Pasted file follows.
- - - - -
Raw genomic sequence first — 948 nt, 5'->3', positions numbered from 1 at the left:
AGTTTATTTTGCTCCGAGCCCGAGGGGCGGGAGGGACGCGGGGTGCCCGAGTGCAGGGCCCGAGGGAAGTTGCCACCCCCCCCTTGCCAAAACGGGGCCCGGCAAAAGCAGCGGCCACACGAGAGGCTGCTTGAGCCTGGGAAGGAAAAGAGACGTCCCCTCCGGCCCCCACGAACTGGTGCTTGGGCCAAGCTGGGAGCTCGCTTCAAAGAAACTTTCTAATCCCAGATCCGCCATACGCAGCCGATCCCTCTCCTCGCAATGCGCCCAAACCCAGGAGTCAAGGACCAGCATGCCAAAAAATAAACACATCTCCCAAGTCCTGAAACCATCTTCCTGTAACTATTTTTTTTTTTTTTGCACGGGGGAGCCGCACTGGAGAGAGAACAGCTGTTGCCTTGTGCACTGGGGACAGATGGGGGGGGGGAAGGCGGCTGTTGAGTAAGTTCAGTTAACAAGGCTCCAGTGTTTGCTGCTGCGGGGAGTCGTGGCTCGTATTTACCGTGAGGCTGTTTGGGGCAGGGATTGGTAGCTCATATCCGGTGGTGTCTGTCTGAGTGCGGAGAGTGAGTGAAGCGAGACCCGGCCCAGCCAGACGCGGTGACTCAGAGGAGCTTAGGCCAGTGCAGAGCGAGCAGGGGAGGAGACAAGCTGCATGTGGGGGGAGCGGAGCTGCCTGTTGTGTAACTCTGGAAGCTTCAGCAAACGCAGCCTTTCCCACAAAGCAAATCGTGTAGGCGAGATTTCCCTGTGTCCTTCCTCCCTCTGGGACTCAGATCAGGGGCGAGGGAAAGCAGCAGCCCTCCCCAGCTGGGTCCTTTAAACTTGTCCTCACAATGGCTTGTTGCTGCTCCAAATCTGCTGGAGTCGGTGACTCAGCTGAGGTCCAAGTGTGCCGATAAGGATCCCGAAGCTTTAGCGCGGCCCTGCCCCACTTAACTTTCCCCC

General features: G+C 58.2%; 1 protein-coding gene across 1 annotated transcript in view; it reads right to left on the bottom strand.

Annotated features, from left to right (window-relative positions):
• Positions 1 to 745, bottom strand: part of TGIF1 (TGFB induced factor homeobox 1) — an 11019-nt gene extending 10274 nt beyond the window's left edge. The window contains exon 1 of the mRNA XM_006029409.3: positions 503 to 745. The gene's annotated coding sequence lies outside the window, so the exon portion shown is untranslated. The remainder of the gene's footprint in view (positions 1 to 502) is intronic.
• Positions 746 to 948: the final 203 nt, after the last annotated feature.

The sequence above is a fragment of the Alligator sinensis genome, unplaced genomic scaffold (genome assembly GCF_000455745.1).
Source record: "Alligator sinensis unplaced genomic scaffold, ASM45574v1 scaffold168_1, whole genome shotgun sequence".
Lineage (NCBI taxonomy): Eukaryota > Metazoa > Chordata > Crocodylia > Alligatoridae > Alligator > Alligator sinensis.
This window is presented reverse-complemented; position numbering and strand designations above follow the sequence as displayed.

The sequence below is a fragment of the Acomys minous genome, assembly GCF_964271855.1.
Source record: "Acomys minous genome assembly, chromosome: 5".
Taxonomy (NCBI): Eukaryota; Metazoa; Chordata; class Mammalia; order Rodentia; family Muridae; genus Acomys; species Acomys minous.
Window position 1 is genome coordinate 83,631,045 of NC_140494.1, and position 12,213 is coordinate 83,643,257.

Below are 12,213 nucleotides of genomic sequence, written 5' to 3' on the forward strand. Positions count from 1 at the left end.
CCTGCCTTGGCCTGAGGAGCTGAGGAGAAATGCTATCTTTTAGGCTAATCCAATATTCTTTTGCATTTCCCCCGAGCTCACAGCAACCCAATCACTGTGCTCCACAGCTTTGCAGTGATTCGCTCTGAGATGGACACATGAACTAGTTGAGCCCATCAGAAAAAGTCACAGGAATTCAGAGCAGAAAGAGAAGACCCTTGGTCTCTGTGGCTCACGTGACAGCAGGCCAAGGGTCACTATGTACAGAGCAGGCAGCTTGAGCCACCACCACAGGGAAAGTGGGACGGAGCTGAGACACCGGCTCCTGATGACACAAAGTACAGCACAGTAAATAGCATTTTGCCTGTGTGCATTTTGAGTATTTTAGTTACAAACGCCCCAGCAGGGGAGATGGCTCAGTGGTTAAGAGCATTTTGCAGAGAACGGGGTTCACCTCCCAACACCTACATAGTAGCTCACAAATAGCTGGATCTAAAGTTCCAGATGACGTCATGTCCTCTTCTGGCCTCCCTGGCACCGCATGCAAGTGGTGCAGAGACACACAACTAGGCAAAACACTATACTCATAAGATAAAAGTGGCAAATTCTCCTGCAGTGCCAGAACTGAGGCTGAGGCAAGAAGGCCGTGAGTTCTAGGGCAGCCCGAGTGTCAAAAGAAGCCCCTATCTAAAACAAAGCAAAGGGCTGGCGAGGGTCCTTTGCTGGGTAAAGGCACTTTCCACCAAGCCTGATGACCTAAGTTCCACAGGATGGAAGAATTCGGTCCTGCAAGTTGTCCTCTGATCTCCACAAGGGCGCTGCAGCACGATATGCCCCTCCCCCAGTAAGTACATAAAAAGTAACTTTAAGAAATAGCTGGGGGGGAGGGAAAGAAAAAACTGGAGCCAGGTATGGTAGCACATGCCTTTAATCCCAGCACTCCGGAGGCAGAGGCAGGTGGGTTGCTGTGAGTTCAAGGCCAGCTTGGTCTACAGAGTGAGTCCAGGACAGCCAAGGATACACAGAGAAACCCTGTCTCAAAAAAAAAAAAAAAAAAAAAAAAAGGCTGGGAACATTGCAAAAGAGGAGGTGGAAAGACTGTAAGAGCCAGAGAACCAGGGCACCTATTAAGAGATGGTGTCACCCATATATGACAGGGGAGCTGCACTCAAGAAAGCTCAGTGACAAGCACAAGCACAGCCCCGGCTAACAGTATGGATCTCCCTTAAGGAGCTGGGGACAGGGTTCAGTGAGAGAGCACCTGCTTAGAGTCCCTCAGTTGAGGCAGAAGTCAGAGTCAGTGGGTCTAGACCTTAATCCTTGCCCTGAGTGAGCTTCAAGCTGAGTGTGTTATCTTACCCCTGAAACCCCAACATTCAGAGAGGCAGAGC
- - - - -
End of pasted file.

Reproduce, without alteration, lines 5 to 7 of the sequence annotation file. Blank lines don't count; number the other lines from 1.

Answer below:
• Positions 1 to 745, bottom strand: part of TGIF1 (TGFB induced factor homeobox 1) — an 11019-nt gene extending 10274 nt beyond the window's left edge. The window contains exon 1 of the mRNA XM_006029409.3: positions 503 to 745. The gene's annotated coding sequence lies outside the window, so the exon portion shown is untranslated. The remainder of the gene's footprint in view (positions 1 to 502) is intronic.
• Positions 746 to 948: the final 203 nt, after the last annotated feature.

The sequence above is a fragment of the Alligator sinensis genome, unplaced genomic scaffold (genome assembly GCF_000455745.1).